In its desire to have a more fabulous (if possible) presence in all likely product segments, Xiaomi launched the Xiaomi Buds 3T Pro in Spain a few weeks ago. They are TWS headphones that, in a nutshell, are the most potent option from the Xiaomi catalog.
They promise high definition sound, spatial audio, noise cancellation of up to 40 dB, and increased autonomy. Reality? That there are promises kept and others that… not so much. This and much more is what we will see in this your analysis. Without further ado, let’s get on with it.
Now that we have seen them from the outside let’s see how the experience was. To do this, the first thing is to talk about compatibility: these headphones are compatible with iOS, Android, and any device with Bluetooth. They have multi-device support. They use Bluetooth 5.2 technology and have a good handful of interesting features that, unfortunately, are exclusive to Xiaomi devices. The truth is that these headphones have things that we do not understand.
On the one hand, it is striking that Xiaomi, which has such a large ecosystem of connected products, has not integrated these headphones into any of its apps. The headphones do not have a management app, so there is nothing to modify gestures, access an equalizer, etc. The only similar thing is if we have a Xiaomi 12 Pro, 12, 11T Pro, 11T, Mi 11, Mi Note 10, or Mi Note 10 Lite, a mini app integrated into the system that does allow you to switch between sound modes, check the battery and remap the gestures. Still, of course, it depends on whether we have one of these Xiaomi mobiles, which is not my case. Closing so many functions to such specific brand mobiles is not a good idea, nor does it offer a good experience.
The same applies to quick pairing, which is only available on the Xiaomi 12 Pro, 12, 11T Pro, 11T, Mi 11, Mi Note 10, and Mi Note 10 Lite. Spatial sound, surround sound, and head tracking is the same in the Xiaomi 12 Pro, 12, 11T Pro, and Mi 11. The LHDC 4.0 codec offers high-definition sound only in the Xiaomi 12 Pro and Xiaomi 12 (and on mobiles that support it, which are not many). In other words, either you have one of these Xiaomi headphones, or you won’t be able to make the most of the options that the headphones promise. Xiaomi Buds 3t Pro 3
And yes, Xiaomi has a significant presence in Spain, closing 2021 with a 29% market share, but some users have a Realme, a Samsung, an Apple device, an OPPO, etc. It’s okay to limit certain functions to specific models (as Samsung does, without going any further), but there is a line between that and not allowing any user to access the main strengths of these headphones. Let everyone draw their conclusions.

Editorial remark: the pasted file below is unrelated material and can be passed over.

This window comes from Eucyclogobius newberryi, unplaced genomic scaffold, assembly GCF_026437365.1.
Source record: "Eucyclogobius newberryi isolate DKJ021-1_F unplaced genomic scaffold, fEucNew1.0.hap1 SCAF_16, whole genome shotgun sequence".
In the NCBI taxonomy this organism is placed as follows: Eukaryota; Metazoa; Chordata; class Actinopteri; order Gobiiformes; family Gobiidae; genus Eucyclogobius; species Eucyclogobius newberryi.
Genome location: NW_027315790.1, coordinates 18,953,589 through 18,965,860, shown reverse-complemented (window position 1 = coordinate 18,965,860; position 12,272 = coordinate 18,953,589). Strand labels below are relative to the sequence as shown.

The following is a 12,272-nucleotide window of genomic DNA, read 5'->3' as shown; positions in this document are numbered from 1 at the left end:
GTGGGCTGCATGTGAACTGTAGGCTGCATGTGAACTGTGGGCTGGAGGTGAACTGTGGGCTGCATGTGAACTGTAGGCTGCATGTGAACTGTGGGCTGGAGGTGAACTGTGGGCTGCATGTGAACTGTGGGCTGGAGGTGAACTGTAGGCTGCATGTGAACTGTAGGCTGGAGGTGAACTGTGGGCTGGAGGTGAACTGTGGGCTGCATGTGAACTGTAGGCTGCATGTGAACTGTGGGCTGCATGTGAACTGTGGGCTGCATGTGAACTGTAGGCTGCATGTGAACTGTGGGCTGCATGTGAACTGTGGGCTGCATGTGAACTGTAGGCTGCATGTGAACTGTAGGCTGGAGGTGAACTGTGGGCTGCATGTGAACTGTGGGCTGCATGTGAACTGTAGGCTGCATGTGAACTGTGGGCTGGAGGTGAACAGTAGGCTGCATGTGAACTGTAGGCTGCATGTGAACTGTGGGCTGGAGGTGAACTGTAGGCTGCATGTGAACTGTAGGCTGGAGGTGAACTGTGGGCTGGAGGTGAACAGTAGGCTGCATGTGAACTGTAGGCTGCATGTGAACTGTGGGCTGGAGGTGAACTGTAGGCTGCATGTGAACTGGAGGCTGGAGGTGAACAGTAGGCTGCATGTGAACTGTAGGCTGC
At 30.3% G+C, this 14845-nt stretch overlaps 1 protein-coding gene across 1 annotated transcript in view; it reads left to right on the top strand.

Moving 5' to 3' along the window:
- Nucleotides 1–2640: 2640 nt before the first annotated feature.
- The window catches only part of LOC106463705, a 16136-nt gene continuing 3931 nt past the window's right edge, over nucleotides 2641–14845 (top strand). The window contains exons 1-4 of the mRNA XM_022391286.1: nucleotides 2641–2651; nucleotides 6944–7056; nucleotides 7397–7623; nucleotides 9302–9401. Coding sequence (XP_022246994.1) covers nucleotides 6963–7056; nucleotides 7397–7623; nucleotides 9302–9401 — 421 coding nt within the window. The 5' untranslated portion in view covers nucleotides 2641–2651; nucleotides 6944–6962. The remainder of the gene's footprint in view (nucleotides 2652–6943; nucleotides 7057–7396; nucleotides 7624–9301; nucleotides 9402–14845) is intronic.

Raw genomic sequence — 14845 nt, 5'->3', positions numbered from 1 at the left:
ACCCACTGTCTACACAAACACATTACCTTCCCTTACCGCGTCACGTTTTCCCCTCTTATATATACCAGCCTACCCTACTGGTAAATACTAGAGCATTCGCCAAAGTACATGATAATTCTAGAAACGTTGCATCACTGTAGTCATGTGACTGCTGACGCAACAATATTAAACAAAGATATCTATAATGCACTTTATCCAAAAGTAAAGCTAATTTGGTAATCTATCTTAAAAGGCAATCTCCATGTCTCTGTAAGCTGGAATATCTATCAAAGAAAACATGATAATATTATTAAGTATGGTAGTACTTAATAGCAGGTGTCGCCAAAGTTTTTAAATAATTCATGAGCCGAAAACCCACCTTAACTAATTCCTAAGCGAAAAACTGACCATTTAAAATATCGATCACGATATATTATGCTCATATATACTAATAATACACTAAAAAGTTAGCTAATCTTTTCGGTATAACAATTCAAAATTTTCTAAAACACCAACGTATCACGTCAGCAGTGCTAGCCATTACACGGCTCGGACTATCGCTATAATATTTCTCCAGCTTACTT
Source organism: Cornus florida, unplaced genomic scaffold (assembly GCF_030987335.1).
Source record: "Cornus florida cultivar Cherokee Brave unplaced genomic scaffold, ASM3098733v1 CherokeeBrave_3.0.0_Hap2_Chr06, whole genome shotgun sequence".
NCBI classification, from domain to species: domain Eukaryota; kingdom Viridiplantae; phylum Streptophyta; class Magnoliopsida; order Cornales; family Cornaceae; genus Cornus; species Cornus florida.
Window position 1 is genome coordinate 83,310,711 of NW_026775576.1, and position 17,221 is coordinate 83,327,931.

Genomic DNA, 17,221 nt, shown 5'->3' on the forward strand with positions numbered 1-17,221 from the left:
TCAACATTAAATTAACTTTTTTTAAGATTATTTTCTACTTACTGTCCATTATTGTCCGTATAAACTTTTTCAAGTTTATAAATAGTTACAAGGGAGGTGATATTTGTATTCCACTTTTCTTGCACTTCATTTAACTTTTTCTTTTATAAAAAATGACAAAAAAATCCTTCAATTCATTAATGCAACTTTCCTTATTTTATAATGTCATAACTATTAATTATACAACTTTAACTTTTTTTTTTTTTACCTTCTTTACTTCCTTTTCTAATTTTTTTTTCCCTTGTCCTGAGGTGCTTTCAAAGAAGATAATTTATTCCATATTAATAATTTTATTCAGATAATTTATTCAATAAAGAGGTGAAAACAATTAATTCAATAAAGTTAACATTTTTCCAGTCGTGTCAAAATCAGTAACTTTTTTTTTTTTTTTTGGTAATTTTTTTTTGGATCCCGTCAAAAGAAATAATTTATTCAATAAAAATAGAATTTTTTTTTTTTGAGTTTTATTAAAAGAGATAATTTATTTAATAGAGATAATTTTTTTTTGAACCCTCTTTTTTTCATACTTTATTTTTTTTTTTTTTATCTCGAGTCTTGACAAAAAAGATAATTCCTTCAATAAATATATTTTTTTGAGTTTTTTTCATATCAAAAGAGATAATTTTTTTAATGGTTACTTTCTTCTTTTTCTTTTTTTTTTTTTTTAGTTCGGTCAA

That said, and because I have used these headphones on my personal mobile, an iPhone 13, let’s talk about the experience.
Sound quality: as expected, for good
As far as sound quality is concerned, the Xiaomi Buds 3T Pro has satisfied us. On the one hand, these headphones are compatible with AAC, SBC, and, in some cases, LHDC 4.0 (Low Latency High-Definition Audio). This codec supports a bitrate of up to 900 kbps and 24 bits/96 kHz, but the problem is that this codec is compatible with a small handful of phones from OPPO, Huawei, Xiaomi, and Redmi. Not to mention that if you use Spotify, which broadcasts at a maximum of 320 kbps, we will not appreciate it too much.
In other words, although they are headphones prepared to play music in a definition higher than the average of headphones of this type, we will most likely not squeeze the LHDC 4.0 codec as it is compatible with a few devices. That, and that we will have to have access to music in said resolution, something offered by platforms such as Apple Music, Amazon Music HD, Tidal, Qobuz, and company.
Clarified this; how do you hear? Well, the truth is that quite well. The headphones are worth 169.99 euros and offer the performance you would expect. The highs and mids are balanced and smooth, and we have not noticed excessive saturation at high volumes (for the price range we are talking about, needless to say). On songs like ‘Monster (Under My Bed)’ by Kall Me Karizma, we can appreciate and enjoy Morgan Parriott’s sharp voice and guitars without any problem, just like the cymbals and guitar on ‘Mr. Brightside’ by The Killers. On songs like ‘Bloody Valentine, by Machine Gun Kelly, we can also perfectly place Colson Baker’s drums, guitar, and voice. This is an excellent mental exercise that we can do to check how the soundstage is.
If we liked the sound quality, with the noise cancellation, we were disappointed. Xiaomi ensures that its headphones are capable of canceling up to 40 dB and eliminating “background noise by 99%”. The reality is quite different. The noise cancellation is noticeable, but it cannot compete with other models such as the Galaxy Buds Pro, the Jabra Elite 85t, or the AirPods Pro, much less with the Sony WF-1000XM4.
Outdoors, the headphones can slightly cancel out background noise, but the sound of strong wind, beeps, and even the hubbub of a coffee shop will definitely cut through. Indoors, teleworking, for example, we can continue to hear the sound of the mechanical keyboard and the typical sound of the house, such as opening and closing a nearby door, an iron, or a dishwasher.